April 2012 saw Tel Aviv’s first Bridal Fashion Week, featuring fifty up and coming Israeli designers. Israel’s lucrative bridal fashion business is on the rise. And now it appears that Natalie Portman’s eco-friendly engagement ring or vegan shoes are not the only green, Israeli trendsetter snagging headlines.
Israeli designer Liraz Rubbin uses natural materials and prides herself on not letting any material go to waste. “We invested over 170 hours working only on making the train, because we used fabric leftovers,” Rubbin described one of her creations. “Maybe it does not pay off in terms of cost, but it certainly does in terms of the final product—for the environment, for me, and also for the client.”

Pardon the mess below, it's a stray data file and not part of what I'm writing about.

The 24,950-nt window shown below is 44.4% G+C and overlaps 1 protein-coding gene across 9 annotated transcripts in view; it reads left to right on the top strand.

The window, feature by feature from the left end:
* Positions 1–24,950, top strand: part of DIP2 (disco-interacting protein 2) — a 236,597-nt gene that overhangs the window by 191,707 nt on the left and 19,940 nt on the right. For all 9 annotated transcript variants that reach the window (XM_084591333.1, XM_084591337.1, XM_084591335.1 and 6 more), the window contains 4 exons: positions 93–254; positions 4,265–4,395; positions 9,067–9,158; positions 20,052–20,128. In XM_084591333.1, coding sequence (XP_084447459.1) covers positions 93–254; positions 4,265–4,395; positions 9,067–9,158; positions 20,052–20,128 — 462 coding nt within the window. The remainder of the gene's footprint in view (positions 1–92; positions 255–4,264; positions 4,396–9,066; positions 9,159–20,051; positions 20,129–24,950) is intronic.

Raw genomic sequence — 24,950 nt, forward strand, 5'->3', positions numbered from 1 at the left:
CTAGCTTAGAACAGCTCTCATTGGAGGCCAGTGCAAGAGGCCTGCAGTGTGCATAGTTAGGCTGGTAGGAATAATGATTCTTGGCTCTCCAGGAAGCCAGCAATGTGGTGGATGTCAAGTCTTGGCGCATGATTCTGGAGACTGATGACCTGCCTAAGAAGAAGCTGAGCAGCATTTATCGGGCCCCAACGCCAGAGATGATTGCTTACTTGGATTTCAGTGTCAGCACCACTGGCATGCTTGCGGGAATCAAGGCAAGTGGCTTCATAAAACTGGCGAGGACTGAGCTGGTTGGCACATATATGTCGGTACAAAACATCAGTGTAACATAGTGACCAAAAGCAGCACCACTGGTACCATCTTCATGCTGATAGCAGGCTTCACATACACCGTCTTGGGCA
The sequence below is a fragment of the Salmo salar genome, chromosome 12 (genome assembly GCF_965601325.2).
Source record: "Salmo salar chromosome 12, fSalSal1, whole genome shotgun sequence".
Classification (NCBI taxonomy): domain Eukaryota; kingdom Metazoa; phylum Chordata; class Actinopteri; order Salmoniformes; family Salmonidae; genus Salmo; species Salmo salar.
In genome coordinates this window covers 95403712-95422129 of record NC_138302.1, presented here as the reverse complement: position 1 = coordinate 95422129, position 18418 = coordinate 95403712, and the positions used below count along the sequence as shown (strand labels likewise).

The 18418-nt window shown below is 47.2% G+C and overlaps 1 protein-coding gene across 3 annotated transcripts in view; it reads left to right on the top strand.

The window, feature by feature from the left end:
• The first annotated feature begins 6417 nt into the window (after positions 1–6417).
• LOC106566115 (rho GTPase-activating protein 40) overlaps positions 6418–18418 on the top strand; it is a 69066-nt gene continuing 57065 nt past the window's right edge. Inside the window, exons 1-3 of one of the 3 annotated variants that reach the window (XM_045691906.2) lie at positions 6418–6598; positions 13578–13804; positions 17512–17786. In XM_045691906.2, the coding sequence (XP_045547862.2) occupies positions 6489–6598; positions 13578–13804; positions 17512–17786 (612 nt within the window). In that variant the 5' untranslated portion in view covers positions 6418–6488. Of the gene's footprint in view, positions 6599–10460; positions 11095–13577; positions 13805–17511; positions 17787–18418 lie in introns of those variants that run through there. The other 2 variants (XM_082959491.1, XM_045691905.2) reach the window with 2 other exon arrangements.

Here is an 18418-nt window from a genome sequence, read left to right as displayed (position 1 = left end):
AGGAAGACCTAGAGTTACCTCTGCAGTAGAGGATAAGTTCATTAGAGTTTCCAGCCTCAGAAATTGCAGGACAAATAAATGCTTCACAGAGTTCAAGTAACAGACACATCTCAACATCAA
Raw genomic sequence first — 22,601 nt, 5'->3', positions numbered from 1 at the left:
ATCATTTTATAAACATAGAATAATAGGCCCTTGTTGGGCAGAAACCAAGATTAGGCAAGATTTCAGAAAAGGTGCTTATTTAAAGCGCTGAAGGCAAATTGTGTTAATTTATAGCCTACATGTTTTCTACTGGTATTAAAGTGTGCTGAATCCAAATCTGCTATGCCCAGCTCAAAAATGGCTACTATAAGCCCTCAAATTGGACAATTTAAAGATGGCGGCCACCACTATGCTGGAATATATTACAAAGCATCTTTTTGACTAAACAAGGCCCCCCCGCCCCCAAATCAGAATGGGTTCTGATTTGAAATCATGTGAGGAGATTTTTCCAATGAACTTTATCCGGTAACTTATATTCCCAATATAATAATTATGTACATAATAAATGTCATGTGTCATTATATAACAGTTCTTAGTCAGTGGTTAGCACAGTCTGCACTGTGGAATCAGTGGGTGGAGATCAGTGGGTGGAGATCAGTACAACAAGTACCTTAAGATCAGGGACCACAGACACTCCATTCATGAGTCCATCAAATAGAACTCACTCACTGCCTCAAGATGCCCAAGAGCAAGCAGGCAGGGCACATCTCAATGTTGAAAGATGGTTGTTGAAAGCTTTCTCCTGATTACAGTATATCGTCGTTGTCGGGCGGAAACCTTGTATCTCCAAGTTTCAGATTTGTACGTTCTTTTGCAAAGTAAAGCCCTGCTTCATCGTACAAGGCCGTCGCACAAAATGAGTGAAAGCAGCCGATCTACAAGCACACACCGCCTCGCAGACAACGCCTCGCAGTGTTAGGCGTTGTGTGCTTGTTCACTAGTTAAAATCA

Tel Aviv has many names. It is called “Sin City” and “The City that Never Sleeps,” but it is also widely known as the city of singles on the hunt. According to a report in 2010, 44 percent of women 30-34 years old in Tel Aviv are single. There are countless bridal boutiques in Tel Aviv, especially along Dizengoff Street.
Rubbin has used her designs to raise awareness about local environmental issues, as she did in the 2010 Sea of Galilee fashion design competition.
Rubbin advocates for the reuse of wedding dresses, dying and altering them to make something the bride will wear again or reshaping an old bridal gown into a new creation. Reusing and recycling fashion has become increasingly popular across the Middle East, case and point, My Ex Wardrobe in Dubai. Rubbin’s ability to create unique formal gowns with reduced carbon footprints has promising potential for how the boutiques of Dizengoff can continue to thrive without sacrificing environmental ethics.
Above image via NTDTV screenshot